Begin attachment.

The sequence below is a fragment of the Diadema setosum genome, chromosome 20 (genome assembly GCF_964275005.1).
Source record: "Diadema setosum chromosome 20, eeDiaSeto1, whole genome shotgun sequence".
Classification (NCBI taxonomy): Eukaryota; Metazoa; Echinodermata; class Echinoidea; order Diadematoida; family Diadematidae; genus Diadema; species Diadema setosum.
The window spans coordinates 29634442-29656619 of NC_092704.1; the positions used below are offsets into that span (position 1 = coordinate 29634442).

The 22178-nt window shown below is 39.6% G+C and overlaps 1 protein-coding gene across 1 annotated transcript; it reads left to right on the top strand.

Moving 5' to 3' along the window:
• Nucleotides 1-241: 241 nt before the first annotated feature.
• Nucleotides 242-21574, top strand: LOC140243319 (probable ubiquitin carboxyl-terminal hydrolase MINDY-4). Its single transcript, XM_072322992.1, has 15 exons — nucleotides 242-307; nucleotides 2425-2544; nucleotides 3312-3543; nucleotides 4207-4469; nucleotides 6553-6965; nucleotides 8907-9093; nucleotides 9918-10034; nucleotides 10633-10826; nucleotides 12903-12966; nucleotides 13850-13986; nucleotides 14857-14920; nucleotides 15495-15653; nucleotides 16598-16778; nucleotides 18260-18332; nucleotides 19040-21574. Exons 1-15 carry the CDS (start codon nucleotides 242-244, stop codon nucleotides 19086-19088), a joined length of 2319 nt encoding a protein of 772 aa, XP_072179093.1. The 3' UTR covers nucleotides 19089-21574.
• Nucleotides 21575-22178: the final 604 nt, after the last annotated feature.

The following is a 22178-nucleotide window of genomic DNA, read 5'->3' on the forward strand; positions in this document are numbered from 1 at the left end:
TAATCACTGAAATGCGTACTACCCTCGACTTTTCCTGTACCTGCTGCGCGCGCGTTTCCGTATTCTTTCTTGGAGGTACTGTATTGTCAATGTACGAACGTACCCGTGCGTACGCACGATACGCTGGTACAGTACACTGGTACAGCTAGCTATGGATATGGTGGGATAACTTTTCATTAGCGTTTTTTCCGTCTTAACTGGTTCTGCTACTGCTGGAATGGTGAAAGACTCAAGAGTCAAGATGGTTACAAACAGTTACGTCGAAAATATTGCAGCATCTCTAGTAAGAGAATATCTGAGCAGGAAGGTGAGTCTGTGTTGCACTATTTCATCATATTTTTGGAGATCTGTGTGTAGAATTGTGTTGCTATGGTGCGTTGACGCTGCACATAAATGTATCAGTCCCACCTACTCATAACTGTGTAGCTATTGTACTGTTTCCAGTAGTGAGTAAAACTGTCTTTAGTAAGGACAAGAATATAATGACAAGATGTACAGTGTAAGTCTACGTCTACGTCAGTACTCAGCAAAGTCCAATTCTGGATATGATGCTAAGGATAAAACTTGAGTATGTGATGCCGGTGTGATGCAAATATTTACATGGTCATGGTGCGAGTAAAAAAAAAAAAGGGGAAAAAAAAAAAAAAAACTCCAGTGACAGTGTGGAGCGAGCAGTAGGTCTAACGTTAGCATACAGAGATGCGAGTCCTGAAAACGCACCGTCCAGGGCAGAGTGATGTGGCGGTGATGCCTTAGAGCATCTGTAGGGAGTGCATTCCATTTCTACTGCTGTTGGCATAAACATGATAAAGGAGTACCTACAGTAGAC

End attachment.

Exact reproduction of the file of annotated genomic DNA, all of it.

The sequence below is a fragment of the Diadema setosum genome, chromosome 20 (genome assembly GCF_964275005.1).
Source record: "Diadema setosum chromosome 20, eeDiaSeto1, whole genome shotgun sequence".
Classification (NCBI taxonomy): Eukaryota; Metazoa; Echinodermata; class Echinoidea; order Diadematoida; family Diadematidae; genus Diadema; species Diadema setosum.
The window spans coordinates 29634442-29656619 of NC_092704.1; the positions used below are offsets into that span (position 1 = coordinate 29634442).

The 22178-nt window shown below is 39.6% G+C and overlaps 1 protein-coding gene across 1 annotated transcript; it reads left to right on the top strand.

Moving 5' to 3' along the window:
• Nucleotides 1-241: 241 nt before the first annotated feature.
• Nucleotides 242-21574, top strand: LOC140243319 (probable ubiquitin carboxyl-terminal hydrolase MINDY-4). Its single transcript, XM_072322992.1, has 15 exons — nucleotides 242-307; nucleotides 2425-2544; nucleotides 3312-3543; nucleotides 4207-4469; nucleotides 6553-6965; nucleotides 8907-9093; nucleotides 9918-10034; nucleotides 10633-10826; nucleotides 12903-12966; nucleotides 13850-13986; nucleotides 14857-14920; nucleotides 15495-15653; nucleotides 16598-16778; nucleotides 18260-18332; nucleotides 19040-21574. Exons 1-15 carry the CDS (start codon nucleotides 242-244, stop codon nucleotides 19086-19088), a joined length of 2319 nt encoding a protein of 772 aa, XP_072179093.1. The 3' UTR covers nucleotides 19089-21574.
• Nucleotides 21575-22178: the final 604 nt, after the last annotated feature.

The following is a 22178-nucleotide window of genomic DNA, read 5'->3' on the forward strand; positions in this document are numbered from 1 at the left end:
TAATCACTGAAATGCGTACTACCCTCGACTTTTCCTGTACCTGCTGCGCGCGCGTTTCCGTATTCTTTCTTGGAGGTACTGTATTGTCAATGTACGAACGTACCCGTGCGTACGCACGATACGCTGGTACAGTACACTGGTACAGCTAGCTATGGATATGGTGGGATAACTTTTCATTAGCGTTTTTTCCGTCTTAACTGGTTCTGCTACTGCTGGAATGGTGAAAGACTCAAGAGTCAAGATGGTTACAAACAGTTACGTCGAAAATATTGCAGCATCTCTAGTAAGAGAATATCTGAGCAGGAAGGTGAGTCTGTGTTGCACTATTTCATCATATTTTTGGAGATCTGTGTGTAGAATTGTGTTGCTATGGTGCGTTGACGCTGCACATAAATGTATCAGTCCCACCTACTCATAACTGTGTAGCTATTGTACTGTTTCCAGTAGTGAGTAAAACTGTCTTTAGTAAGGACAAGAATATAATGACAAGATGTACAGTGTAAGTCTACGTCTACGTCAGTACTCAGCAAAGTCCAATTCTGGATATGATGCTAAGGATAAAACTTGAGTATGTGATGCCGGTGTGATGCAAATATTTACATGGTCATGGTGCGAGTAAAAAAAAAAAAGGGGAAAAAAAAAAAAAAAACTCCAGTGACAGTGTGGAGCGAGCAGTAGGTCTAACGTTAGCATACAGAGATGCGAGTCCTGAAAACGCACCGTCCAGGGCAGAGTGATGTGGCGGTGATGCCTTAGAGCATCTGTAGGGAGTGCATTCCATTTCTACTGCTGTTGGCATAAACATGATAAAGGAGTACCTACAGTAGAC